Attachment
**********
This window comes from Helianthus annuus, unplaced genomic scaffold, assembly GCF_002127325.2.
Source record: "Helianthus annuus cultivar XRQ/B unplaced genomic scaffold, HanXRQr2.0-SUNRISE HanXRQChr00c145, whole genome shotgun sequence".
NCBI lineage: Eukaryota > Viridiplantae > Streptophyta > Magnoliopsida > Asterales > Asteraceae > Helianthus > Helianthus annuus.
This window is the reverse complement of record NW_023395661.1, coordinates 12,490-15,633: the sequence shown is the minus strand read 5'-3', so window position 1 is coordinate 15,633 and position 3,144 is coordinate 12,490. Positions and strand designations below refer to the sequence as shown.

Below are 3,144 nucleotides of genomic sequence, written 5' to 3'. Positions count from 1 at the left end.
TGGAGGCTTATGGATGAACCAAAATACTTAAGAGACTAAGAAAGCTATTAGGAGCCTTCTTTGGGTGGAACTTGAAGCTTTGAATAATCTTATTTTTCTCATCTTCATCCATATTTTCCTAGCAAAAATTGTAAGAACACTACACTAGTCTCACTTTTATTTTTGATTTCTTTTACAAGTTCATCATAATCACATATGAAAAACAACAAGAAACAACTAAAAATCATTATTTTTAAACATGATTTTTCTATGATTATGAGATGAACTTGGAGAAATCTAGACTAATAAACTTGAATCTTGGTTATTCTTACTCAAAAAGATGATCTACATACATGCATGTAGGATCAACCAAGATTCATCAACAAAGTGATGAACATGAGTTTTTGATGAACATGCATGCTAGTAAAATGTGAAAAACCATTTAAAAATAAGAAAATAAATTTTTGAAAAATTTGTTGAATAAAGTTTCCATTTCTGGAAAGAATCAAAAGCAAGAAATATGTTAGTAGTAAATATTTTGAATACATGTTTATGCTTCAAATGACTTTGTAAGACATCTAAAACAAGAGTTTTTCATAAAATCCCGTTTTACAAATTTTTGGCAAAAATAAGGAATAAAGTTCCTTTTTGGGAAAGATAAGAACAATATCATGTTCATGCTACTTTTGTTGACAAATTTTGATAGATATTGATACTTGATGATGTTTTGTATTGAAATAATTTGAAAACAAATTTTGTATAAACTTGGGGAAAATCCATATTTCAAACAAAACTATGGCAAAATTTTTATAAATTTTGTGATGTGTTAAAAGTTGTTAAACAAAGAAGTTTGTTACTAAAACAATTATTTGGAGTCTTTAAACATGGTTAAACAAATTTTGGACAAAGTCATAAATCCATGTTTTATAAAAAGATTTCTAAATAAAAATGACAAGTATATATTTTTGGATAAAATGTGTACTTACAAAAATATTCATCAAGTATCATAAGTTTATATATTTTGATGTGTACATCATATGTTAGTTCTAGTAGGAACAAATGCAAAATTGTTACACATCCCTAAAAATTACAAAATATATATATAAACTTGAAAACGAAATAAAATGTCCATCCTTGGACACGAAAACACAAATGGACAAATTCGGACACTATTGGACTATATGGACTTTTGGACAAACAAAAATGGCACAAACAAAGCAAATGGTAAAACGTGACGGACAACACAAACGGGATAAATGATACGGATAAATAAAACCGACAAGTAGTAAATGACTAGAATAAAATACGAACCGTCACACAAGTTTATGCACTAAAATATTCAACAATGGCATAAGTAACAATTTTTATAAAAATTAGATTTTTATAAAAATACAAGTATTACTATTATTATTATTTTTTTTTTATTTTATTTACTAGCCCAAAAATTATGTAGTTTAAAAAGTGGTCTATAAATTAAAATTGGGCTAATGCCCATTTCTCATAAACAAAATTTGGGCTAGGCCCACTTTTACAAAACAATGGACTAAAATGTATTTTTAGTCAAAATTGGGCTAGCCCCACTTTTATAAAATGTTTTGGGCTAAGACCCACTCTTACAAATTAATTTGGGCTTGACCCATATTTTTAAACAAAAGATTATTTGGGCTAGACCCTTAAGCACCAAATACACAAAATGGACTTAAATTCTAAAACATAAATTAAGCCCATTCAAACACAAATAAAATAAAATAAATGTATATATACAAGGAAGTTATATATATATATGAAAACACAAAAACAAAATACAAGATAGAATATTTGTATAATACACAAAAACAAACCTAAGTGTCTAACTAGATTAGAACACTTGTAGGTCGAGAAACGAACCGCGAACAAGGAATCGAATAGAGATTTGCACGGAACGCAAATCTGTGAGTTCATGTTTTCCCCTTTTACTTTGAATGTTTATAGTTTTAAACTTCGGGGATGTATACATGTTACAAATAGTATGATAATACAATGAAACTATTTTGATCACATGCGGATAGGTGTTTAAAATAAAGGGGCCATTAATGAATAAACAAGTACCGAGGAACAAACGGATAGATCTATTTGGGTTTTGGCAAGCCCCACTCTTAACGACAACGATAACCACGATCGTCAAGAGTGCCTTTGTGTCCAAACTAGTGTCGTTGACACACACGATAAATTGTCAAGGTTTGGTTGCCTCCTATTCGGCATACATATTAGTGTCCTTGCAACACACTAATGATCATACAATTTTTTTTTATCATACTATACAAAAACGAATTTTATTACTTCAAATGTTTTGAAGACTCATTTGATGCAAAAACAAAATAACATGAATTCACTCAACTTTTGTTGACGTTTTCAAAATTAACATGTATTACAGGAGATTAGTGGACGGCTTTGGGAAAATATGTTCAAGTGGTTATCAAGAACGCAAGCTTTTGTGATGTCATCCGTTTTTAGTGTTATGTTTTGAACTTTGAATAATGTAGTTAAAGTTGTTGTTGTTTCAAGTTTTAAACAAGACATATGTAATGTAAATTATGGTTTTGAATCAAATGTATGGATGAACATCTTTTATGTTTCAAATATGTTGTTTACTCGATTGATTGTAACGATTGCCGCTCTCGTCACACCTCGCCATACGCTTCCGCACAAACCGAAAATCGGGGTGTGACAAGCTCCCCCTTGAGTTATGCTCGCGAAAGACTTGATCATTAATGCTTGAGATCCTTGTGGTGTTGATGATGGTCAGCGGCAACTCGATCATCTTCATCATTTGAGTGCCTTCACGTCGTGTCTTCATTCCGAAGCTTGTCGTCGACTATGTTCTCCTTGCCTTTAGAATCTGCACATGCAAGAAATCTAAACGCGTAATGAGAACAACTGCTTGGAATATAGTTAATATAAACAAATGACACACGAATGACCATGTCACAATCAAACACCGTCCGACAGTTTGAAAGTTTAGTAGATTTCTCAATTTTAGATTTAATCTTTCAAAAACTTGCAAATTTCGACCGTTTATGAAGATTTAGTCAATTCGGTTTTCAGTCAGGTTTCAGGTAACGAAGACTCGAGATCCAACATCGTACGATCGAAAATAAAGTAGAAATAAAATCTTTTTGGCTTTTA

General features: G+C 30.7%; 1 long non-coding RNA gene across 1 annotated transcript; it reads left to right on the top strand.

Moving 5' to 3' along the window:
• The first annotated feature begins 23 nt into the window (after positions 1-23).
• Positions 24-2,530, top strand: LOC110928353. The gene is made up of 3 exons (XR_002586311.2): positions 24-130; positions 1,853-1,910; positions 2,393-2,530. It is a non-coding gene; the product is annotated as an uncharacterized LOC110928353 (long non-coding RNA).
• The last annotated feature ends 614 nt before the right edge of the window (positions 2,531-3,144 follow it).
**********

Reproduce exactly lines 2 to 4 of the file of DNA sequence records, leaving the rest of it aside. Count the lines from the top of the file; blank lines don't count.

Source record: "Helianthus annuus cultivar XRQ/B unplaced genomic scaffold, HanXRQr2.0-SUNRISE HanXRQChr00c145, whole genome shotgun sequence".
NCBI lineage: Eukaryota > Viridiplantae > Streptophyta > Magnoliopsida > Asterales > Asteraceae > Helianthus > Helianthus annuus.
This window is the reverse complement of record NW_023395661.1, coordinates 12,490-15,633: the sequence shown is the minus strand read 5'-3', so window position 1 is coordinate 15,633 and position 3,144 is coordinate 12,490. Positions and strand designations below refer to the sequence as shown.